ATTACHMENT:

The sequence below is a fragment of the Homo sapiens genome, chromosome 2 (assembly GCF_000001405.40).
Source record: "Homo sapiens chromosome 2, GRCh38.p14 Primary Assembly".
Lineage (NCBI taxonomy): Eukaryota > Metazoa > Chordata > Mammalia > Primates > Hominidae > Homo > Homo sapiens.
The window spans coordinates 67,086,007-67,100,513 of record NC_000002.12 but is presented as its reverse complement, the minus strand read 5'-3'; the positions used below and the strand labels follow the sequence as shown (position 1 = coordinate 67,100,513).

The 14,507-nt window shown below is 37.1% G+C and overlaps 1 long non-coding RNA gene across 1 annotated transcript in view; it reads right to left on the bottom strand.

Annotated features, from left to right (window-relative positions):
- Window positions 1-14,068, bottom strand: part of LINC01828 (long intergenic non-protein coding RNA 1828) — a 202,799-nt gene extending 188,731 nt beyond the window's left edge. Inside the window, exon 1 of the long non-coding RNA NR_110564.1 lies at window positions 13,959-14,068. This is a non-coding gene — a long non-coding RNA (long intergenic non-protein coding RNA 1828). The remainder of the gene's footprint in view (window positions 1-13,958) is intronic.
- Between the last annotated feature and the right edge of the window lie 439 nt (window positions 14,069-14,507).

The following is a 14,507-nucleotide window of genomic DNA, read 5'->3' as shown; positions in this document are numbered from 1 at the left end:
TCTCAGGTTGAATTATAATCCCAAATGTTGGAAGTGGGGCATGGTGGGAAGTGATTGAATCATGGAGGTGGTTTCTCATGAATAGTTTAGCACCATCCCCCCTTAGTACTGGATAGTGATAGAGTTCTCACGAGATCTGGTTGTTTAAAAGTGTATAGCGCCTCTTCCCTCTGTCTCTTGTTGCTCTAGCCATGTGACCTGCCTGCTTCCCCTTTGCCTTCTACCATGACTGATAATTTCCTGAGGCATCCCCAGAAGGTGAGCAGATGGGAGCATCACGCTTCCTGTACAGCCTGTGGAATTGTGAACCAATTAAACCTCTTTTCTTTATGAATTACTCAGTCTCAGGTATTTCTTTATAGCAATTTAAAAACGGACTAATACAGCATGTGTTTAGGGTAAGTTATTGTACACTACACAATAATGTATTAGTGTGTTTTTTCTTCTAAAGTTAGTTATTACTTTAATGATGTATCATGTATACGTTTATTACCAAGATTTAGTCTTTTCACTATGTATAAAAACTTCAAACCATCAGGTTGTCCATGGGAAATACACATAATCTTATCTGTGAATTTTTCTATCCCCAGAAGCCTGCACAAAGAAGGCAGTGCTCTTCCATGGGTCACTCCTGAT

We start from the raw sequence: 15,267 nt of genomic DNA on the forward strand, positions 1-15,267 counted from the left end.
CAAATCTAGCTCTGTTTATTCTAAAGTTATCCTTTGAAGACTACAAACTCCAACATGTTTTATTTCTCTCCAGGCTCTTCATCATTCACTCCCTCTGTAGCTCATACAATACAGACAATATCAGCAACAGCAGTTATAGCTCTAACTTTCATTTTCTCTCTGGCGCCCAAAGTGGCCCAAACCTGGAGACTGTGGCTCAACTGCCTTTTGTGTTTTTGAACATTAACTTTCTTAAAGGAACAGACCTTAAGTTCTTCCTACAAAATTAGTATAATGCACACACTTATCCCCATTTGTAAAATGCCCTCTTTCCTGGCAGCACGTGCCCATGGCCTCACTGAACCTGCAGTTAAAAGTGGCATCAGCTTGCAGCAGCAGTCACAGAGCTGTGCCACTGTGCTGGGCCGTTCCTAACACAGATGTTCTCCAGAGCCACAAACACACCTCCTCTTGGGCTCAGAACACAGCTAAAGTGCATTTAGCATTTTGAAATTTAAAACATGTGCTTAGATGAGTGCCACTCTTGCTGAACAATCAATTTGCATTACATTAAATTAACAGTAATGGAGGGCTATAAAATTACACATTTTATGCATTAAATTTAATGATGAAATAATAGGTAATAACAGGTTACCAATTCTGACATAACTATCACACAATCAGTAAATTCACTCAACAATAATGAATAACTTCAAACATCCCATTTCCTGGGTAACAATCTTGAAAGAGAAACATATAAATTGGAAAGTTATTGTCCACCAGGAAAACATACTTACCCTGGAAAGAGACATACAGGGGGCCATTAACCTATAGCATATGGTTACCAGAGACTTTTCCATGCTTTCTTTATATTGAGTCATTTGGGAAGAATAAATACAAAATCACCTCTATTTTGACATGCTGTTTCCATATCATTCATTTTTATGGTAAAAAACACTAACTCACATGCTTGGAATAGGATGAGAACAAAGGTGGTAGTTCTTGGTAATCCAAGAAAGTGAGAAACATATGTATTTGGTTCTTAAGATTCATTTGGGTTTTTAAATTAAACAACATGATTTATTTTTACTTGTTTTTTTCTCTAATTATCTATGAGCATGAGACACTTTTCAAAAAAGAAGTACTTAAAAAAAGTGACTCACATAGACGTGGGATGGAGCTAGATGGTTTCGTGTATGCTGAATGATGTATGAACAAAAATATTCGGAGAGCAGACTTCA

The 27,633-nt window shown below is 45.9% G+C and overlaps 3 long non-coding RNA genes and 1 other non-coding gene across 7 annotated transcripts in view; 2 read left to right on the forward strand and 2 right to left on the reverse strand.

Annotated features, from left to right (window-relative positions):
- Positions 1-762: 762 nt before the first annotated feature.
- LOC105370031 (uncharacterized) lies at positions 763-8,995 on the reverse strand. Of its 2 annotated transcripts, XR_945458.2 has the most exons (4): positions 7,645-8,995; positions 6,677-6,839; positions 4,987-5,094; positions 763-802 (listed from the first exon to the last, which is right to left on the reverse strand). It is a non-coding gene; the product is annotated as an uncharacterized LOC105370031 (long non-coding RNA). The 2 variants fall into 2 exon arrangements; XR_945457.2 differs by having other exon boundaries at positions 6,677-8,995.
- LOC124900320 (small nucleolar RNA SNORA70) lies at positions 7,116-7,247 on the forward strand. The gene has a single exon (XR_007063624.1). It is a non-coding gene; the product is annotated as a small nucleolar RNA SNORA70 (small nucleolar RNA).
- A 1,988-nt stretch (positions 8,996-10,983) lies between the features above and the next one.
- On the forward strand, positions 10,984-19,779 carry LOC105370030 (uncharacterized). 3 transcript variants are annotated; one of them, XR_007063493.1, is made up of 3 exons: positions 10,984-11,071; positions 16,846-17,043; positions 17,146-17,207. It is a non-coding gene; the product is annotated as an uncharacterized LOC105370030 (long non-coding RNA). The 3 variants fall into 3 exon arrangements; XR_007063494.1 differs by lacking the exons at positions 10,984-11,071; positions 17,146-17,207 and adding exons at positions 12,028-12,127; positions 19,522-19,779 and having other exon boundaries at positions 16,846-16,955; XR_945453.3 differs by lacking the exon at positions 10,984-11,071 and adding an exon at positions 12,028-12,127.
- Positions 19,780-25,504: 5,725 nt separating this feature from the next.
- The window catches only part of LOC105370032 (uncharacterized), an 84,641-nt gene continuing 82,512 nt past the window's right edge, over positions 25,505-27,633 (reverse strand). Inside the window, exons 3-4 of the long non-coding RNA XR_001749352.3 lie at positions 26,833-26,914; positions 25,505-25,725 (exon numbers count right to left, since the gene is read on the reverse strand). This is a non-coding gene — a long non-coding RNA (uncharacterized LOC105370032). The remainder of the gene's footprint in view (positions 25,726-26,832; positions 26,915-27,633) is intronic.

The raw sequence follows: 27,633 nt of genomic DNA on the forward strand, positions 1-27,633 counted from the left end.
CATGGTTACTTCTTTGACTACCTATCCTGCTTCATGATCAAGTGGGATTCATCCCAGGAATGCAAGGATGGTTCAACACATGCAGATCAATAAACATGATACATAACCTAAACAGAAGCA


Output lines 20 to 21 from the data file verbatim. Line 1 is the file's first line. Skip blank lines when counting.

- Positions 19,780-25,504: 5,725 nt separating this feature from the next.
- The window catches only part of LOC105370032 (uncharacterized), an 84,641-nt gene continuing 82,512 nt past the window's right edge, over positions 25,505-27,633 (reverse strand). Inside the window, exons 3-4 of the long non-coding RNA XR_001749352.3 lie at positions 26,833-26,914; positions 25,505-25,725 (exon numbers count right to left, since the gene is read on the reverse strand). This is a non-coding gene — a long non-coding RNA (uncharacterized LOC105370032). The remainder of the gene's footprint in view (positions 25,726-26,832; positions 26,915-27,633) is intronic.